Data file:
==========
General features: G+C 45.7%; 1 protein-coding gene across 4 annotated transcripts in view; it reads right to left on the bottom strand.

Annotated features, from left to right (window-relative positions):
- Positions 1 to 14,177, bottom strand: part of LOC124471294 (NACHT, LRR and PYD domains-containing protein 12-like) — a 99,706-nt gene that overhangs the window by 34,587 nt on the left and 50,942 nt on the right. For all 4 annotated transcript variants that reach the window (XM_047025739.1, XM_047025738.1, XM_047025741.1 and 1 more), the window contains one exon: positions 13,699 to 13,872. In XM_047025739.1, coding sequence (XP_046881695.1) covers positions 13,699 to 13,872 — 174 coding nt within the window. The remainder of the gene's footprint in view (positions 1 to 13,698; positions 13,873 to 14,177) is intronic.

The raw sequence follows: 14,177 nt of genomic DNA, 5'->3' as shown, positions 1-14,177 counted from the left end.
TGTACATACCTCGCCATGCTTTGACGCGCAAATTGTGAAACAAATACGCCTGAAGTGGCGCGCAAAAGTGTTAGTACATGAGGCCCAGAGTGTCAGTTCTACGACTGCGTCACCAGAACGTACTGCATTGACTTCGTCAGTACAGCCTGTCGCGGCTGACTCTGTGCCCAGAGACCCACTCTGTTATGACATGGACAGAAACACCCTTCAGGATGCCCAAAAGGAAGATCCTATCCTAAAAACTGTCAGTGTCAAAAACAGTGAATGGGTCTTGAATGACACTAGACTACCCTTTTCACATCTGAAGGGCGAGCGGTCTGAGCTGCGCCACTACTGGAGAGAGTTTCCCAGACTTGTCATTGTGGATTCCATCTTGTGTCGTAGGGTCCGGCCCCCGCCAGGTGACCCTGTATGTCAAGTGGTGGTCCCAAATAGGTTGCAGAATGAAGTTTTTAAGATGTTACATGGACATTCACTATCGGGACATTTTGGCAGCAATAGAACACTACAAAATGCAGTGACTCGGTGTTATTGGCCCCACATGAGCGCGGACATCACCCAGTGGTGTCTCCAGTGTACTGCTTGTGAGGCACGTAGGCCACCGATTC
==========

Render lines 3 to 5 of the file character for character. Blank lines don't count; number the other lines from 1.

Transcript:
- Positions 1 to 14,177, bottom strand: part of LOC124471294 (NACHT, LRR and PYD domains-containing protein 12-like) — a 99,706-nt gene that overhangs the window by 34,587 nt on the left and 50,942 nt on the right. For all 4 annotated transcript variants that reach the window (XM_047025739.1, XM_047025738.1, XM_047025741.1 and 1 more), the window contains one exon: positions 13,699 to 13,872. In XM_047025739.1, coding sequence (XP_046881695.1) covers positions 13,699 to 13,872 — 174 coding nt within the window. The remainder of the gene's footprint in view (positions 1 to 13,698; positions 13,873 to 14,177) is intronic.

The raw sequence follows: 14,177 nt of genomic DNA, 5'->3' as shown, positions 1-14,177 counted from the left end.
TGTACATACCTCGCCATGCTTTGACGCGCAAATTGTGAAACAAATACGCCTGAAGTGGCGCGCAAAAGTGTTAGTACATGAGGCCCAGAGTGTCAGTTCTACGACTGCGTCACCAGAACGTACTGCATTGACTTCGTCAGTACAGCCTGTCGCGGCTGACTCTGTGCCCAGAGACCCACTCTGTTATGACATGGACAGAAACACCCTTCAGGATGCCCAAAAGGAAGATCCTATCCTAAAAACTGTCAGTGTCAAAAACAGTGAATGGGTCTTGAATGACACTAGACTACCCTTTTCACATCTGAAGGGCGAGCGGTCTGAGCTGCGCCACTACTGGAGAGAGTTTCCCAGACTTGTCATTGTGGATTCCATCTTGTGTCGTAGGGTCCGGCCCCCGCCAGGTGACCCTGTATGTCAAGTGGTGGTCCCAAATAGGTTGCAGAATGAAGTTTTTAAGATGTTACATGGACATTCACTATCGGGACATTTTGGCAGCAATAGAACACTACAAAATGCAGTGACTCGGTGTTATTGGCCCCACATGAGCGCGGACATCACCCAGTGGTGTCTCCAGTGTACTGCTTGTGAGGCACGTAGGCCACCGATTC